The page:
In all cases, blood and nasal secretions tested negative for the presence of the EHV-1 gB and the ORF 30 gene. All samples passed quality control after precipitation and preamplification based on established eGAPDH values (cycle threshold range 9–13) confirming the presence of DNA and mRNA. MLN tissue was collected from 9 horses enrolled in the study and from 26 Michigan horses euthanized for reasons excluding respiratory disease, neurologic disease, or reproductive disease. Of these 26 horses, there were 15 geldings, 10 mares, and 1 stallion. Age ranged from 1 to 34 years with a mean of 19 years. Lymph node tissue from all 35 horses tested negative for the EHV-1 gB and the ORF 30 genes and positive for the eGAPDH gene. Many of these older horses remain actively involved in equestrian sport competitions, are still being bred, or serve as companion animals.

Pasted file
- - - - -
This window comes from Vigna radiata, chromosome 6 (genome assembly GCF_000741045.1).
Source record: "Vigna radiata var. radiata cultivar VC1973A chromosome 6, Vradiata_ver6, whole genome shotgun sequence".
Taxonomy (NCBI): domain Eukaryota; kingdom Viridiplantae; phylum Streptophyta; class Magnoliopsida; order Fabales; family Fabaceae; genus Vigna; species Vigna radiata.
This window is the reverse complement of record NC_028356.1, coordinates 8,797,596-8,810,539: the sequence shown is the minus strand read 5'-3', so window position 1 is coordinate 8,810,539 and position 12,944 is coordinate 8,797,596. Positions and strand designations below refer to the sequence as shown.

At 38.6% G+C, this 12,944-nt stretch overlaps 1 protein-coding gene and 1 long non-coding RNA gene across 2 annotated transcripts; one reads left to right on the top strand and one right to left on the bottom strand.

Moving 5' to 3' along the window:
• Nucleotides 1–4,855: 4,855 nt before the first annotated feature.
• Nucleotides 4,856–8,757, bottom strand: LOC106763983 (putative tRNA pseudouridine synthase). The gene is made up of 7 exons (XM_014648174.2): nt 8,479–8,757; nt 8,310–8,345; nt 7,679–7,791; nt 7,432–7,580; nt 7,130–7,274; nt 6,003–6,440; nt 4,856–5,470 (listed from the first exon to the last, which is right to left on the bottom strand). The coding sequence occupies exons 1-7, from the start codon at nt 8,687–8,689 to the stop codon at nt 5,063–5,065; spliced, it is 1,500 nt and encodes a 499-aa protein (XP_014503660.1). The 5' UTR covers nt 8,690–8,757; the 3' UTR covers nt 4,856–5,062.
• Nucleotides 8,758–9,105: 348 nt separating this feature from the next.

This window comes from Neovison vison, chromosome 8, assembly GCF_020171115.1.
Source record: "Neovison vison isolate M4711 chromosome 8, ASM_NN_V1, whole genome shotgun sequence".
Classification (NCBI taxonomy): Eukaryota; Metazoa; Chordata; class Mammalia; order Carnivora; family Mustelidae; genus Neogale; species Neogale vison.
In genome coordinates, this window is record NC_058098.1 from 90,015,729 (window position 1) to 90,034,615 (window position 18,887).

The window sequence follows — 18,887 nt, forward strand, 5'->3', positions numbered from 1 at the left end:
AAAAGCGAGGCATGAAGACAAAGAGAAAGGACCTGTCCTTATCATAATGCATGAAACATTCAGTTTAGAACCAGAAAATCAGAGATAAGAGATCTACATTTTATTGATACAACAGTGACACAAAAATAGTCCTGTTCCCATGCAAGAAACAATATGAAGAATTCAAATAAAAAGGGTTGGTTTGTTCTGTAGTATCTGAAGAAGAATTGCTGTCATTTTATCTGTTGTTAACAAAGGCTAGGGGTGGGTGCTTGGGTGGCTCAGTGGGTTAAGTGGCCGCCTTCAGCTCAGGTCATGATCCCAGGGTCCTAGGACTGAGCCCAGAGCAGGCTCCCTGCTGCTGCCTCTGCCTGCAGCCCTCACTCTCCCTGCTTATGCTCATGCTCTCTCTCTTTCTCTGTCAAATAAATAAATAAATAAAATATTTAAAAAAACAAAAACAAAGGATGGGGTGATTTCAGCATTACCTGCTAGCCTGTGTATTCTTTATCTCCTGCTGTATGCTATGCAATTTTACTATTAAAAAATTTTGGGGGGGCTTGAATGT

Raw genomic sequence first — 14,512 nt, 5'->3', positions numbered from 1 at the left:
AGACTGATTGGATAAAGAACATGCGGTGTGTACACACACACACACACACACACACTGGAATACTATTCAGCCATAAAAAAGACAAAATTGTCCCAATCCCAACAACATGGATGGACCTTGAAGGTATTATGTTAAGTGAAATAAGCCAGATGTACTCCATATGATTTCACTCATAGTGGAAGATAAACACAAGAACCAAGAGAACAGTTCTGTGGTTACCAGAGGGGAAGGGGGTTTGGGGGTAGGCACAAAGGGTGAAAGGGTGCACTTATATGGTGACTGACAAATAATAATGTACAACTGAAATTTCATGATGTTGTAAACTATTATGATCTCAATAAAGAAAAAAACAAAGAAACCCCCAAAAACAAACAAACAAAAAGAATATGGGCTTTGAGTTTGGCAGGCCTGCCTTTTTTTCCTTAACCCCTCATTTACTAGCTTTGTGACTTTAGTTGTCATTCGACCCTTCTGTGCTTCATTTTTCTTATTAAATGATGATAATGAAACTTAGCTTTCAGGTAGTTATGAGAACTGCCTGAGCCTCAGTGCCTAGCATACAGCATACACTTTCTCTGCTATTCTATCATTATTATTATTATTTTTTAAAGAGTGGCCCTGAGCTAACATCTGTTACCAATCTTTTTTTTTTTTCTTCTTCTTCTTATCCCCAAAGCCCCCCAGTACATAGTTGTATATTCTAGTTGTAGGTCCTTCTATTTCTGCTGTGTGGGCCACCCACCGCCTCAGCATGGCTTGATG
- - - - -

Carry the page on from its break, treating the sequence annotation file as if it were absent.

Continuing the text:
The negative results are unlikely to be because of the lack of sensitivity of the methodology utilized because the method has been shown to be capable of detecting 1 copy number of the target gene per tissue sample processed.11 The negative results could be due in part to a low level of latency within the population examined or because acute abdominal disease does not trigger reactivation of latent EHV-1. MLN samples were collected from enrolled patients to enable determination of the EHV-1 latency rate within the population studied. Unfortunately, although many clients were willing to enroll their horses in this study they were unwilling to allow MLN biopsy collection. Consequently, we were only able to collect MLN tissues from 9 horses and were unable to determine accurately if the lack of detectable virus within this population was because of a low reactivation rate or a low latency rate. In an effort to address this problem, we collected MLN tissues from an additional 26 Michigan horses presented for post mortem evaluation at the Diagnostic Center for Population and Animal Health at MSU. Although these horses were not members of the study population, they represented one of the larger groups (Michigan horses) from which the study population was taken. Similar to the study population, all MLN were negative for the presence of EHV-1 DNA, supporting the conclusion that MLN latency rates are low in this population of horses.